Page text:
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It wasn't all bad
12:59 a.m.

The bond between pediatric nurse Claire Mills and her patient, Jackson, was instant.

Jackson was born five weeks early via emergency C-section, weighing just 3 pounds, 10 ounces. Mills, 25, works in the neonatal intensive care unit at a hospital in Texas, and she knew that Jackson's mother was struggling. Mills became a pediatric nurse because she was also a preemie, and she told Inside Edition she felt an "instant connection" with Jackson.

After several weeks, Jackson was discharged, and because it happened when Mills was off duty, she didn't have a chance to say goodbye. Mills called the social worker who had been assigned to work with Jackson's mom, and let her know that she was available to help the woman in any way possible. She soon heard back from Jackson's mom, who said she wouldn't be able to provide her son with the life he deserved, but Mills could.

Mills worried about raising him as a single mom, and talked to her own mother about it. Her mom encouraged her to follow her heart, and soon after, Mills started the adoption process. Jackson, now 4 months old, is all settled into his new home. He has gained weight and is in good health, and is "so happy," Mills said. Catherine Garcia

September 16, 2019

Dr. David Fajgenbaum couldn't wait for someone else to come up with a treatment for Castleman disease, the rare autoimmune disorder he was diagnosed with during his third year in medical school.

Fajgenbaum, 34, was hospitalized four times due to the disease, which caused his immune system to attack his organs. He had to go through chemotherapy in order to survive, and he came so close to death that a doctor once told him to write down his living will. "You learn a lot by almost dying," he told CNN.

Fajgenbaum's mother died of cancer while he was in college, and wanting to find a treatment in her honor, he studied at Oxford so he could learn how to conduct scientific research. Upon enrolling in medical school at the University of Pennsylvania, he decided he would become an oncologist. That changed after Fajgenbaum's diagnosis and his most harrowing hospitalization, six years ago. At the time, he noticed there were red spots on his skin, and when he questioned his doctors, they said they were nothing.

Once he recovered and graduated from med school, he formed the Castleman Disease Collaborative Network, inviting the best doctors and researchers to work with him. They needed to come up with some sort of a treatment, he decided, and fast. While looking at his medical charts, Fajgenbaum saw that a protein known as VEGF spiked every time he had a flareup of his disease. This protein controls the growth of blood vessels and gets the immune system going, and he wondered if this was linked to the red spots once on his skin. He asked his doctor to prescribe an immunosuppressant, and that did the trick — he's been in remission for five years. Now married, a new father, and a medical professor at the University of Pennsylvania, Fajgenbaum is thrilled to see the treatment working on other patients. Catherine Garcia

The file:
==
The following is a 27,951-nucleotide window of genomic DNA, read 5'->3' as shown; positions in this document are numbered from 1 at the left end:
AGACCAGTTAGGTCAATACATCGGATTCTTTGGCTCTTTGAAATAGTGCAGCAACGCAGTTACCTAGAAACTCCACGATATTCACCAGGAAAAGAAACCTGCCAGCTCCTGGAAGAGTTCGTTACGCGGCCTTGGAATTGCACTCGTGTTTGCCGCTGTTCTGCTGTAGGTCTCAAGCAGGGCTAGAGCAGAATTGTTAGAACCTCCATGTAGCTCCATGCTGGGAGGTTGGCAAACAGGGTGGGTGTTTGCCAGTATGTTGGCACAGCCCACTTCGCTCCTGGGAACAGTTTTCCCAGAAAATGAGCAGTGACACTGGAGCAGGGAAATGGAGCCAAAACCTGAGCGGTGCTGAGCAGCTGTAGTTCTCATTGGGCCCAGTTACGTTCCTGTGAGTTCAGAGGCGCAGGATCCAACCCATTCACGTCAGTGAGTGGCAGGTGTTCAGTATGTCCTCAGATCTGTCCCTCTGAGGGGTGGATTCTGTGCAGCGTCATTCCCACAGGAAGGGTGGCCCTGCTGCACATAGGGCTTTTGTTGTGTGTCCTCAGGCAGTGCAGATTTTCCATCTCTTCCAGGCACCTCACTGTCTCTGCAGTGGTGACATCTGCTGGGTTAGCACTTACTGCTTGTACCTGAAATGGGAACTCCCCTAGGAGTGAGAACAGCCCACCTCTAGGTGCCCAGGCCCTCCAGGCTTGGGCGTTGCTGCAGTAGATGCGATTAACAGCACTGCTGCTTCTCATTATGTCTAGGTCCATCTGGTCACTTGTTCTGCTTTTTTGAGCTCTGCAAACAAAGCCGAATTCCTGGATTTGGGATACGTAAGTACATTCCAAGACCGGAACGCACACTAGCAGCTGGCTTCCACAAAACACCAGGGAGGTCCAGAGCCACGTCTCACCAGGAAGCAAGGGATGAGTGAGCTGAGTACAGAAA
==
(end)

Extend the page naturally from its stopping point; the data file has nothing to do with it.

September 13, 2019

Jonathan and Cindy Strawbridge know firsthand how expensive it is to be a parent.

The York, Pennsylvania, husband and wife have a 2-year-old son, Lucas, and wanted to give back to others who don't have the same amount of support. "We have a village which we are so grateful for," Cindy Strawbridge told WGAL. "But what about other people that don't have a village?"

The couple decided to hold a community baby shower, so parents and caretakers in need could receive much-needed supplies. They went around and asked local businesses and community members if they would be willing to donate items, including diapers, clothing, and formula.

They received enough essentials to put together 150 baskets, which were distributed last Saturday, and each one also contained a special message. Every note was different, "but what is consistent is that you matter, you are loved," Cindy Strawbridge said. "So is your child, and we're happy to be a part of the village with you." Catherine Garcia

September 11, 2019

Over the last six years, hairstylist Troy Winget and his client Andrea Quaint Fleck grew close, spending appointments swapping stories about their lives.

Quint Fleck shared that her dad was adopted, and Winget revealed that he never knew his father. Last October, both decided to take ancestry DNA tests, with Quint Fleck hoping to learn more about her dad's biological family and Winget interested in any details he could find about his own father.

Winget and Quint Fleck live in Calgary, and soon after registering on one website, Winget received a message from a man living in the United States. It turns out he was the half-brother of Winget's father. He told Winget that they were both connected to a woman in Calgary, and he asked if it would be okay for him to share Winget's information with her. Winget gave his permission, and his uncle sent his contact information, as well as a photo of Winget, to the woman: Quint Fleck.